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Career Development and Mentoring – A View from Both Sides

Career Development and Mentoring – A View from Both Sides

Career Development and Mentoring – A View from Both Sides
Sofia Mueller-Lundberg
Head of Marketing
 June 2020

Following on from part one and part two of our blog series on women’s career development, we look at how both mentor and mentee can get the best out of a partnership. 

The Women in Streaming Media mentorship program was launched in 2019. It aims to help participants identify and achieve career development and personal growth goals that support business objectives, as well as contribute to the advancement of female leadership across the industry. I spoke with Iris Nedio and Beilan Wang about their experience participating in the mentoring scheme.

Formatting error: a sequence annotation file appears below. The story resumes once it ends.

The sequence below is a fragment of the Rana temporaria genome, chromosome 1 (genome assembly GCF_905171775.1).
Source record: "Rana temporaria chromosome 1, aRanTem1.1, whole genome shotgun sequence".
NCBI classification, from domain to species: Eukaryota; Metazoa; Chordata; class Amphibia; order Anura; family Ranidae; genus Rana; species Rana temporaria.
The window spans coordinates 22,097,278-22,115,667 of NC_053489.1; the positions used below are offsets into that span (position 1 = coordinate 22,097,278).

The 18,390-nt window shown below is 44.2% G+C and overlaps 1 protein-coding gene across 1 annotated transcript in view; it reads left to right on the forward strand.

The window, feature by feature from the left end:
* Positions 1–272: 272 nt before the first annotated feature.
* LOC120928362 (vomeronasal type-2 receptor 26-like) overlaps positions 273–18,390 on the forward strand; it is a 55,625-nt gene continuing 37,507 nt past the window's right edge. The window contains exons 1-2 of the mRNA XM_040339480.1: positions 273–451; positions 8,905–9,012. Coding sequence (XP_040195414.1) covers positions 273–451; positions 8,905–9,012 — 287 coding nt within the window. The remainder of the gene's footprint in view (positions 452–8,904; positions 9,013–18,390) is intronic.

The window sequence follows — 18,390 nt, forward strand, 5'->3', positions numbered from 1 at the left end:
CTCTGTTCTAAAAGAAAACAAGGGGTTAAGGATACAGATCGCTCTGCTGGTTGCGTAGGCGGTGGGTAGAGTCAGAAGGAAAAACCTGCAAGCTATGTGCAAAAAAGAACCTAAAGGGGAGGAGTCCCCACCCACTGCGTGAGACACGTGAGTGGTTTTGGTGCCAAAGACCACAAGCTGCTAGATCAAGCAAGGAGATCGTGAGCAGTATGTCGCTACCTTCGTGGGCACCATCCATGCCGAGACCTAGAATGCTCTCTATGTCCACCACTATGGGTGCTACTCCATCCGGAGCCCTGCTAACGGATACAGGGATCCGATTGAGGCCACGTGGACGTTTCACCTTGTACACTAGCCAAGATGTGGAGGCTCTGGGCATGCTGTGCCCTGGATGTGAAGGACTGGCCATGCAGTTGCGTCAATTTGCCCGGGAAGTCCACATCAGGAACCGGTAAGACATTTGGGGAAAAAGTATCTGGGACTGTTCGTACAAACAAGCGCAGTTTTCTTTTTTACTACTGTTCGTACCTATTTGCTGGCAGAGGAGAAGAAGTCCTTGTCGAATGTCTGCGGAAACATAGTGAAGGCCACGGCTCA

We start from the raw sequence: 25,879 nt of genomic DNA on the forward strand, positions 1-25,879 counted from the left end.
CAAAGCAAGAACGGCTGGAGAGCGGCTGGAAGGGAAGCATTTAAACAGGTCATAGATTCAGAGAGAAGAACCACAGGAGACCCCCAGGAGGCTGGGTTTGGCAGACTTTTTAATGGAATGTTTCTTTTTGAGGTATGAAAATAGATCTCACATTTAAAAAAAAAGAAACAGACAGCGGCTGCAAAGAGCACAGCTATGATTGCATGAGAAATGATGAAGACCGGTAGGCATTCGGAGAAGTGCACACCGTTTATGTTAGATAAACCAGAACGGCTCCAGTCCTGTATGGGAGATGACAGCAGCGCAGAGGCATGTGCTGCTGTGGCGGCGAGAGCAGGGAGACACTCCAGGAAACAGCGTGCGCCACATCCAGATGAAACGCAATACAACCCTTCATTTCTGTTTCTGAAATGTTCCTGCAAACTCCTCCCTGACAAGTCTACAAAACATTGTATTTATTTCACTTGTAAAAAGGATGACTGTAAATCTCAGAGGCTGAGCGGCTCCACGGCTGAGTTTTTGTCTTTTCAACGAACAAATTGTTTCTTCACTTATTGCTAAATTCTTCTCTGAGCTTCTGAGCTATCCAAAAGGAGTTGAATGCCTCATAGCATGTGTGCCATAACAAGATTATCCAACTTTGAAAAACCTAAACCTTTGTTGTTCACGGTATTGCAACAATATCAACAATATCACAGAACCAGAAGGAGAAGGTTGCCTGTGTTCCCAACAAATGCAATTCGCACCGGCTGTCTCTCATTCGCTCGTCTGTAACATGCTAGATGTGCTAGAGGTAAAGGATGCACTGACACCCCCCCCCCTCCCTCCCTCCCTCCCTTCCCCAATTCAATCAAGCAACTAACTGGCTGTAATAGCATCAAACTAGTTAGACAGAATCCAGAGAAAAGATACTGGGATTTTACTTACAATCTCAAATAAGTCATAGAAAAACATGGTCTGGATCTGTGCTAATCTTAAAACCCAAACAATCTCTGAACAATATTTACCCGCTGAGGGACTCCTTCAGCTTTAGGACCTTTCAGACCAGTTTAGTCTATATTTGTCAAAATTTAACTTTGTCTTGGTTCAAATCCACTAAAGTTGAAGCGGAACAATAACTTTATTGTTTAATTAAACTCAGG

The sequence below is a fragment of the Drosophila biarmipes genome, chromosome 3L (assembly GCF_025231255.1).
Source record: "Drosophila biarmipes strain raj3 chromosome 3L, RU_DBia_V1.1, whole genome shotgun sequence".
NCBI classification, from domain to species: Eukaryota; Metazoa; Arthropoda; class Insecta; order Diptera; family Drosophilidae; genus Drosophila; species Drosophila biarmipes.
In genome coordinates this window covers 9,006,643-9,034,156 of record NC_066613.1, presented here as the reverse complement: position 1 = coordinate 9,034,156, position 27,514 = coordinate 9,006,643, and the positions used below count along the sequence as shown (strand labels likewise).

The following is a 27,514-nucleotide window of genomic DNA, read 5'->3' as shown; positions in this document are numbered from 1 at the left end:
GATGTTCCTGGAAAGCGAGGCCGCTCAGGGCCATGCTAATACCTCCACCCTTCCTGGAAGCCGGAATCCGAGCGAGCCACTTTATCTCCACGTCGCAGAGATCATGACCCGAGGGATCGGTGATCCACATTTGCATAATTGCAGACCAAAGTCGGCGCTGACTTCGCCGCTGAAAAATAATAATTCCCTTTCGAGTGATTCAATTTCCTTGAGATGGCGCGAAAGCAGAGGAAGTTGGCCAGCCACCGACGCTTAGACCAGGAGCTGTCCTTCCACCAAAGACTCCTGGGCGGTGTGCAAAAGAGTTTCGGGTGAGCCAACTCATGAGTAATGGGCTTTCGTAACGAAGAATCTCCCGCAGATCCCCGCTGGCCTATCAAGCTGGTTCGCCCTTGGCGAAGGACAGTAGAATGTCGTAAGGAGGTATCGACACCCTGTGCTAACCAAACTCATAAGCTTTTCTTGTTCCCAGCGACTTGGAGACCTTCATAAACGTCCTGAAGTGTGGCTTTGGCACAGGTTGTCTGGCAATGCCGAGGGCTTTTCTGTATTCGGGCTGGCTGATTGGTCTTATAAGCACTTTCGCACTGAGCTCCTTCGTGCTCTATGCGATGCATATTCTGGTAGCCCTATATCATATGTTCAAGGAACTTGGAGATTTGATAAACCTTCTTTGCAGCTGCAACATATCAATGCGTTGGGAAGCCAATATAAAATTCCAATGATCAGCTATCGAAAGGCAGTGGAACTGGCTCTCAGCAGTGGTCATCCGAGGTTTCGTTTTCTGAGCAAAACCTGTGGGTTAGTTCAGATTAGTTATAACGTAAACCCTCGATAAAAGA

• Iris Nedio: Iris has worked in the video industry for more than 20 years, including roles within post-production, content delivery and managing both accounts and teams. She is currently the Director of Strategic Accounts at Accedo.
  • Beilan Wang: Beilan is a Senior Engineer Lead at HBO. She coaches her team and mentors a few engineers internally. She sees the mentorship program as a great opportunity to develop her network and grow within her role.

Q: What is the overall structure of the program and what appealed to you most about a mentoring partnership?

Iris: The program offers a series of sessions over the course of six months, each of which explores a range of topics such as strategic networking, executive presence, communication, and work/life integration. The focus is on addressing both the challenges and opportunities facing female professionals and developing skills to support mentees. We set our own meeting schedule and followed some simple rules based on confidentiality and honest two-way feedback. The scheme has created a culture, where mentoring is seen as a tool to help participants perform at their highest level, and this really appealed to me.